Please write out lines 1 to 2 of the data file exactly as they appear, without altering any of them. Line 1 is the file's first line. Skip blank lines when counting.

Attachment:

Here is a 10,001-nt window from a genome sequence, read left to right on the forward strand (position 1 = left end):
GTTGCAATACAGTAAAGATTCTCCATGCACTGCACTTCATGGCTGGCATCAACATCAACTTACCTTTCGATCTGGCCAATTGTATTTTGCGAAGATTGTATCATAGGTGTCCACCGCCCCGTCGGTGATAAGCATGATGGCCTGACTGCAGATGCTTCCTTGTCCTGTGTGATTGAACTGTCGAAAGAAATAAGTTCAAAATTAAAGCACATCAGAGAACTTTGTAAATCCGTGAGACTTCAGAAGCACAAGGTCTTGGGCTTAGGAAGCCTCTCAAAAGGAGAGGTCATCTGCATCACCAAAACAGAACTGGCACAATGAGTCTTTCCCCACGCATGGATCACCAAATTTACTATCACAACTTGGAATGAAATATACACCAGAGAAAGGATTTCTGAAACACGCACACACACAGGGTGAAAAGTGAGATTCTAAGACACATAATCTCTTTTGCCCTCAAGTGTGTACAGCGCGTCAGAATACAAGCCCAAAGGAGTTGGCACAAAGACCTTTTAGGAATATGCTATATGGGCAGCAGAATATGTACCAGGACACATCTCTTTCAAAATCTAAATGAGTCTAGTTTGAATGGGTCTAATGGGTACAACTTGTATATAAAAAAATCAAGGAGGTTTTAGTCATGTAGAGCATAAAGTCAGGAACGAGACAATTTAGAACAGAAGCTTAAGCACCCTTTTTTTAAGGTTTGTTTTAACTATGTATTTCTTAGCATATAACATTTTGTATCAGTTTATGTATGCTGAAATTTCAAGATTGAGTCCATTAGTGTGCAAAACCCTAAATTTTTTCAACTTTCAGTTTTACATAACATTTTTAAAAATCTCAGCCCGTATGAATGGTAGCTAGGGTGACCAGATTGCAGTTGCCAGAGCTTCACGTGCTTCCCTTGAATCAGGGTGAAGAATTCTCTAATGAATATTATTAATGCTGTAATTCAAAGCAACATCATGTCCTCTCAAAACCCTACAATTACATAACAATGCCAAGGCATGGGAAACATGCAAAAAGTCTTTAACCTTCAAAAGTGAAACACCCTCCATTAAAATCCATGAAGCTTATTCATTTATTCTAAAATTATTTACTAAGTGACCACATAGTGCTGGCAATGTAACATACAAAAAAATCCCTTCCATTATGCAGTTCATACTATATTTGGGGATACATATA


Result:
Here is a 10,001-nt window from a genome sequence, read left to right on the forward strand (position 1 = left end):
GTTGCAATACAGTAAAGATTCTCCATGCACTGCACTTCATGGCTGGCATCAACATCAACTTACCTTTCGATCTGGCCAATTGTATTTTGCGAAGATTGTATCATAGGTGTCCACCGCCCCGTCGGTGATAAGCATGATGGCCTGACTGCAGATGCTTCCTTGTCCTGTGTGATTGAACTGTCGAAAGAAATAAGTTCAAAATTAAAGCACATCAGAGAACTTTGTAAATCCGTGAGACTTCAGAAGCACAAGGTCTTGGGCTTAGGAAGCCTCTCAAAAGGAGAGGTCATCTGCATCACCAAAACAGAACTGGCACAATGAGTCTTTCCCCACGCATGGATCACCAAATTTACTATCACAACTTGGAATGAAATATACACCAGAGAAAGGATTTCTGAAACACGCACACACACAGGGTGAAAAGTGAGATTCTAAGACACATAATCTCTTTTGCCCTCAAGTGTGTACAGCGCGTCAGAATACAAGCCCAAAGGAGTTGGCACAAAGACCTTTTAGGAATATGCTATATGGGCAGCAGAATATGTACCAGGACACATCTCTTTCAAAATCTAAATGAGTCTAGTTTGAATGGGTCTAATGGGTACAACTTGTATATAAAAAAATCAAGGAGGTTTTAGTCATGTAGAGCATAAAGTCAGGAACGAGACAATTTAGAACAGAAGCTTAAGCACCCTTTTTTTAAGGTTTGTTTTAACTATGTATTTCTTAGCATATAACATTTTGTATCAGTTTATGTATGCTGAAATTTCAAGATTGAGTCCATTAGTGTGCAAAACCCTAAATTTTTTCAACTTTCAGTTTTACATAACATTTTTAAAAATCTCAGCCCGTATGAATGGTAGCTAGGGTGACCAGATTGCAGTTGCCAGAGCTTCACGTGCTTCCCTTGAATCAGGGTGAAGAATTCTCTAATGAATATTATTAATGCTGTAATTCAAAGCAACATCATGTCCTCTCAAAACCCTACAATTACATAACAATGCCAAGGCATGGGAAACATGCAAAAAGTCTTTAACCTTCAAAAGTGAAACACCCTCCATTAAAATCCATGAAGCTTATTCATTTATTCTAAAATTATTTACTAAGTGACCACATAGTGCTGGCAATGTAACATACAAAAAAATCCCTTCCATTATGCAGTTCATACTATATTTGGGGATACATATA